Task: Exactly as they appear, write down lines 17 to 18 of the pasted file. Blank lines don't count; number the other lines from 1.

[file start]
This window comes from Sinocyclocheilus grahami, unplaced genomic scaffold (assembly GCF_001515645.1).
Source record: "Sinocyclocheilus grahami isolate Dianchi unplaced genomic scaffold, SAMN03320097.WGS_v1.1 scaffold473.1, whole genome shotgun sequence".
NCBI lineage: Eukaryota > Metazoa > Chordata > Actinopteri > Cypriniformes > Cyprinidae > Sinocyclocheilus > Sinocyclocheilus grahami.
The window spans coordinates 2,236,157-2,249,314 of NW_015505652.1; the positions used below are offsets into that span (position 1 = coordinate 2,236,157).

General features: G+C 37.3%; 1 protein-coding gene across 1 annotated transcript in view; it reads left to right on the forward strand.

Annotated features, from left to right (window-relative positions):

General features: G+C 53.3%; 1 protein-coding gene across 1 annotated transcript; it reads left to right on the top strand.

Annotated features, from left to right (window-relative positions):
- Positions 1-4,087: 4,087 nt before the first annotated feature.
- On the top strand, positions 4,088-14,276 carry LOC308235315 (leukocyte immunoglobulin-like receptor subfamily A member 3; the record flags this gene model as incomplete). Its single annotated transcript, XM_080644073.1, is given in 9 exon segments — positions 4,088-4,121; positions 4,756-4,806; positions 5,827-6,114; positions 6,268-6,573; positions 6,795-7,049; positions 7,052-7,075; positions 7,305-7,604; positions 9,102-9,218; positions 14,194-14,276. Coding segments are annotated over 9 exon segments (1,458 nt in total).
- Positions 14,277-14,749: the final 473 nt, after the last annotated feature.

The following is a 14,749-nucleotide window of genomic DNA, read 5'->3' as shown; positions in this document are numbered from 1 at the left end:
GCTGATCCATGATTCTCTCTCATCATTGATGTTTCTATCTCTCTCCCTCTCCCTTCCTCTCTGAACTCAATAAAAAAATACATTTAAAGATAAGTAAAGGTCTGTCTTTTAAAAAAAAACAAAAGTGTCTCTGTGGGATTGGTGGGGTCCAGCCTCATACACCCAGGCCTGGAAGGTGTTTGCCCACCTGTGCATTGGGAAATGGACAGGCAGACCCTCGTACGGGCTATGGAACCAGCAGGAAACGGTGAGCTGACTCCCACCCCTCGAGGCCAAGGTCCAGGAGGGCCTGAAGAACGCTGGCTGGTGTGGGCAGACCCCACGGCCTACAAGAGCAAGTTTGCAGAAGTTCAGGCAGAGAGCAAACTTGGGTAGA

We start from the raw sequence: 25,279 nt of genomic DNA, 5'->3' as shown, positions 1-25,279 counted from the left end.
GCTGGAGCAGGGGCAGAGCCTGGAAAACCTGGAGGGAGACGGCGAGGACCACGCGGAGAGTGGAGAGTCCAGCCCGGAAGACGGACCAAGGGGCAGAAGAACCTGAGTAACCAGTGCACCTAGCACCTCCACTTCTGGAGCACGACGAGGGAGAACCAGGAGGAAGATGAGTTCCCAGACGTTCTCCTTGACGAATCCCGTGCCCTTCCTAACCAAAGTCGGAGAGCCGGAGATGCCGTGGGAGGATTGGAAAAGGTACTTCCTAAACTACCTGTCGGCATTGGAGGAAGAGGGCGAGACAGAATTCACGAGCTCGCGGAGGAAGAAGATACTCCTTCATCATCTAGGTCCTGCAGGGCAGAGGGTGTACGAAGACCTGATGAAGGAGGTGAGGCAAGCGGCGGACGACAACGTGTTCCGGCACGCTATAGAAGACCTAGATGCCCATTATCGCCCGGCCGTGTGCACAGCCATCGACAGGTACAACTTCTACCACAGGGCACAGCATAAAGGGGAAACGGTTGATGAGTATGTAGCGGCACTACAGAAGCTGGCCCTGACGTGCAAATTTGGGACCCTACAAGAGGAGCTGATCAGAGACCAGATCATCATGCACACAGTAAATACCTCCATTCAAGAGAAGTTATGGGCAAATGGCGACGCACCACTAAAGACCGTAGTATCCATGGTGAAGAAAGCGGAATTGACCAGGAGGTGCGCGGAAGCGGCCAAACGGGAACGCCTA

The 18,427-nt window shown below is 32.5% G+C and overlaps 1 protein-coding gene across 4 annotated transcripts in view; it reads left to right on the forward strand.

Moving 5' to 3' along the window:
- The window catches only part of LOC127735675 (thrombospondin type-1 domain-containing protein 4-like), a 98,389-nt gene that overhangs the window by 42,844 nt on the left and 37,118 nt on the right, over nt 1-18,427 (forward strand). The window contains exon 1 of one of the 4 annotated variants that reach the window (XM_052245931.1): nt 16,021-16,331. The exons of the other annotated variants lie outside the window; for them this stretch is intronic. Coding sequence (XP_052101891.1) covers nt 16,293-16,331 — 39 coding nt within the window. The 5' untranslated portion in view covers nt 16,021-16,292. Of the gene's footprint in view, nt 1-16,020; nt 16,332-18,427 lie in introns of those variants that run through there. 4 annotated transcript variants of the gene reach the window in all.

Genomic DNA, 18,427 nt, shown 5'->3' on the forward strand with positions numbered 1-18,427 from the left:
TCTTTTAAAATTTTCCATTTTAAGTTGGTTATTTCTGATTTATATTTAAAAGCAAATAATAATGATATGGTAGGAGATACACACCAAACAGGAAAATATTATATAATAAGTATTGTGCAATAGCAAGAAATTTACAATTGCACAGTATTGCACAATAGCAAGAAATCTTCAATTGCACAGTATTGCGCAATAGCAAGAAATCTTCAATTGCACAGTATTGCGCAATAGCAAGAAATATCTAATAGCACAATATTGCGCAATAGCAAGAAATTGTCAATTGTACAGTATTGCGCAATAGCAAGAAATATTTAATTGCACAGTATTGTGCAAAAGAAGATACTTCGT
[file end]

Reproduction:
Moving 5' to 3' along the window:
- The window catches only part of LOC127735675 (thrombospondin type-1 domain-containing protein 4-like), a 98,389-nt gene that overhangs the window by 42,844 nt on the left and 37,118 nt on the right, over nt 1-18,427 (forward strand). The window contains exon 1 of one of the 4 annotated variants that reach the window (XM_052245931.1): nt 16,021-16,331. The exons of the other annotated variants lie outside the window; for them this stretch is intronic. Coding sequence (XP_052101891.1) covers nt 16,293-16,331 — 39 coding nt within the window. The 5' untranslated portion in view covers nt 16,021-16,292. Of the gene's footprint in view, nt 1-16,020; nt 16,332-18,427 lie in introns of those variants that run through there. 4 annotated transcript variants of the gene reach the window in all.